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Home » Blog » Ineffective Assistance – Failure to Appeal

Ineffective Assistance – Failure to Appeal


CaseGuadalupe Arroyo v. State of Tennessee

Facts:  After two successful sentencing appeals resulted in a third sentence, the Defendant’s attorney did not file an appeal of that sentence.  On post-conviction, the attorney stated that he recalled advising Defendant that a third appeal would be futile and that Defendant “pretty much agreed” and did not insist on another appeal.  The Defendant testified that he never talked to his attorney after the second appeal and denied discussing the futility of a third appeal.  The attorney never waived appeal pursuant to Rule 37(d).  The post-conviction court denied the petition for relief.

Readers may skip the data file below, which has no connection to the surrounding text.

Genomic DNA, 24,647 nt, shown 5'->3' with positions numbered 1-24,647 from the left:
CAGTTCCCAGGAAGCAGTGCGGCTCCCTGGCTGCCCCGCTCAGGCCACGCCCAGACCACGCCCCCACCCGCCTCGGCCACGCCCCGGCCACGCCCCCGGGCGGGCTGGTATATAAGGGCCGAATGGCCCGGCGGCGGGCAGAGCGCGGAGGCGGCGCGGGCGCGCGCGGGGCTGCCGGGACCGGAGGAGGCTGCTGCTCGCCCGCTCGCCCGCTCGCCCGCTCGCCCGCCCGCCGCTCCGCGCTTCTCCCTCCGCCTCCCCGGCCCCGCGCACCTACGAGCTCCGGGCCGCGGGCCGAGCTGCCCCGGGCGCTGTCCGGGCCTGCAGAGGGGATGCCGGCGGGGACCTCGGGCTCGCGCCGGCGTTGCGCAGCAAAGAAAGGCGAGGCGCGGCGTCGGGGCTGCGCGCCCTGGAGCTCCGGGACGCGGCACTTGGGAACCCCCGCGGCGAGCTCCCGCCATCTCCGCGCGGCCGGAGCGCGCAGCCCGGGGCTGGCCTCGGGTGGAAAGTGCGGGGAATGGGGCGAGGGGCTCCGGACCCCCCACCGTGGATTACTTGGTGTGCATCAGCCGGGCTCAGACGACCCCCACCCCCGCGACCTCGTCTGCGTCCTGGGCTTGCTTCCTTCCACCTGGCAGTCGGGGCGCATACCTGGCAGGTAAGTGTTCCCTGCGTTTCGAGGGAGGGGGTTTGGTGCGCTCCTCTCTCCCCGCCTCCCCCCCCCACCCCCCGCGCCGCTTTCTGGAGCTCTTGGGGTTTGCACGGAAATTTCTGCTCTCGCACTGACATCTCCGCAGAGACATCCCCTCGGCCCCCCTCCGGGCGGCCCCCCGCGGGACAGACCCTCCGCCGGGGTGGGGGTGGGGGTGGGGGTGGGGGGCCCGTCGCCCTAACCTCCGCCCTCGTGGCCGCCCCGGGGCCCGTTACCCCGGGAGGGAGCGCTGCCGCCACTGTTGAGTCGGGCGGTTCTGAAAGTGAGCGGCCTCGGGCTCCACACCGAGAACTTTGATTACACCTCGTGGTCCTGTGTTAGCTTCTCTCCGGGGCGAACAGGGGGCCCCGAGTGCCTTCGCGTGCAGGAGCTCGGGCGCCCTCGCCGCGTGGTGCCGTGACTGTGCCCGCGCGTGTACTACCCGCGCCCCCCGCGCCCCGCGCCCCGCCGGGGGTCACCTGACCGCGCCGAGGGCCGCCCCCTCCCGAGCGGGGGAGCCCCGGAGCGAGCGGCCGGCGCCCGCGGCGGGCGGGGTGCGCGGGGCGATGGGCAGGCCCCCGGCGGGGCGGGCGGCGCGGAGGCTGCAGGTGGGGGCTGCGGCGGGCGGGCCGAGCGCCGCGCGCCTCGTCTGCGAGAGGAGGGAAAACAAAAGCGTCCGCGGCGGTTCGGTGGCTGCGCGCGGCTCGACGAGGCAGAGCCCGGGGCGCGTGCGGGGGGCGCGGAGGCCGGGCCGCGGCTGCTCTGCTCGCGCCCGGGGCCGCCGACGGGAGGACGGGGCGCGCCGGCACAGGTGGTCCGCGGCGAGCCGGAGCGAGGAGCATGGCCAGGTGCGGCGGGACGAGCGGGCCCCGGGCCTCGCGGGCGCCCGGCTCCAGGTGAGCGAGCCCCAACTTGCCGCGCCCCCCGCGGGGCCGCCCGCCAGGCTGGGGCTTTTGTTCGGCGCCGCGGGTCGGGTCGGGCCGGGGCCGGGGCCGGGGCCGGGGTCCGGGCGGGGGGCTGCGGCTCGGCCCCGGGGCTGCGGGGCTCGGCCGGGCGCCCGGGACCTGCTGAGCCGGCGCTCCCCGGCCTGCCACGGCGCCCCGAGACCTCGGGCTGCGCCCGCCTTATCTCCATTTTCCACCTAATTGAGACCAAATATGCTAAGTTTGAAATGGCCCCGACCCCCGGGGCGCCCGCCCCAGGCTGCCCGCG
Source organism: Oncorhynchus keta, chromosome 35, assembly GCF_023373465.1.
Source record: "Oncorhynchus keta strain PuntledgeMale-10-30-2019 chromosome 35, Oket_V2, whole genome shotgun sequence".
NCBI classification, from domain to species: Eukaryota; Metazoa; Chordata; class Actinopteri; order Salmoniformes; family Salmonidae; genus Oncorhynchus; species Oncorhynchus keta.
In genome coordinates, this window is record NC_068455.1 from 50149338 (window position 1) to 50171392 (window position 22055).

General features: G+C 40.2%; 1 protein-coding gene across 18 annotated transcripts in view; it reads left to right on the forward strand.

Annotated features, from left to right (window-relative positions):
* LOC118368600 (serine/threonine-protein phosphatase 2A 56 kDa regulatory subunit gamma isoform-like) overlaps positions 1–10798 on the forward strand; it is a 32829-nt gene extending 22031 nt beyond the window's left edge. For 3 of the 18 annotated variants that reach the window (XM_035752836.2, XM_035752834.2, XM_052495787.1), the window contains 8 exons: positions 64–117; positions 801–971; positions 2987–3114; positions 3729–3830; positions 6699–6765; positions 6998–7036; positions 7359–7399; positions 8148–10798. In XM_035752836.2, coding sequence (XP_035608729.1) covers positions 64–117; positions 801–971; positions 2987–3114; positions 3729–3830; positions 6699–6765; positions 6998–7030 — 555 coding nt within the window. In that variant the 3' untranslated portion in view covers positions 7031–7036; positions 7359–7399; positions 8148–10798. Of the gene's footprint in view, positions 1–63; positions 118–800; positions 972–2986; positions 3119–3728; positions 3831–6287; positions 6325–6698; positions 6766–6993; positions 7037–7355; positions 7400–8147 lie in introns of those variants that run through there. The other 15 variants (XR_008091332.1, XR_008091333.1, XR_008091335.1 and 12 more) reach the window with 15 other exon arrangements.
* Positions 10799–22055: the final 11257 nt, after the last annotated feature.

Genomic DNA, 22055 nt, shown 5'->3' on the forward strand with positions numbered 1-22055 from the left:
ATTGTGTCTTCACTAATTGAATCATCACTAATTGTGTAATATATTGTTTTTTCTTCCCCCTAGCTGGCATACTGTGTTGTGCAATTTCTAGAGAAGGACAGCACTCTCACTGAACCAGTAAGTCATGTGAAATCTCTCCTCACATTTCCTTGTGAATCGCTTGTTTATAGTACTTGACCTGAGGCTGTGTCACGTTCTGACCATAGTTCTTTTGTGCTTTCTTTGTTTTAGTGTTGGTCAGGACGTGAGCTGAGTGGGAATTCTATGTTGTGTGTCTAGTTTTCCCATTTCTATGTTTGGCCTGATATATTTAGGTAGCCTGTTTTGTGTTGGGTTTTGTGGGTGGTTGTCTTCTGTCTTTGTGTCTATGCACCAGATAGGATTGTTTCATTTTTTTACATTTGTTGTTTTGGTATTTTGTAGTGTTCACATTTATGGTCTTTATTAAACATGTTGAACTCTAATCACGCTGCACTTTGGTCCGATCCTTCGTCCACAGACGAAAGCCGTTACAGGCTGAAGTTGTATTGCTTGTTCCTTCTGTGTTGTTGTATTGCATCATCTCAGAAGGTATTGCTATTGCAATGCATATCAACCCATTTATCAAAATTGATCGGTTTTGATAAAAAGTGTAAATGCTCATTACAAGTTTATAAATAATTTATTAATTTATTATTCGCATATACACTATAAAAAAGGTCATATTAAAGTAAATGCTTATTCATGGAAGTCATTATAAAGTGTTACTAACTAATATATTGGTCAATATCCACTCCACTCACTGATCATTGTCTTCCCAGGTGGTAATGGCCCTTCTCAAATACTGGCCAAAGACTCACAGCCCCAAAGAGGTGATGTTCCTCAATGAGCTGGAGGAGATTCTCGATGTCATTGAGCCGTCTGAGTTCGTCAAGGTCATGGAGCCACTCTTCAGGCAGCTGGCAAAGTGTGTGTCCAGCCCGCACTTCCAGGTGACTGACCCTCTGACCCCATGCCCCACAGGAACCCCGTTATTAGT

Appellate Decision:  The intermediate court affirmed the denial of post-conviction relief, relying on the trial court’s factual findings that the Defendant and his attorney discussed and decided against a third appeal.

Issue:  Was the Defendant’s attorney ineffective in failing to file an appeal of the Defendant’s re-sentencing?

Review Granted:  September 10, 2013.

Prediction:  Ben thinks the Supreme Court will reverse.  The intermediate court wrote that the trial court made a finding that the Defendant decided against an appeal, but the testimony cited in the decision’s fact section suggests that, even based on the attorney’s testimony, the Defendant was far from unequivocal about waiving his appellate rights.  The lack of a Rule 37(d) waiver, though not itself a constitutional violation, would appear to give the Defendant the benefit of the doubt.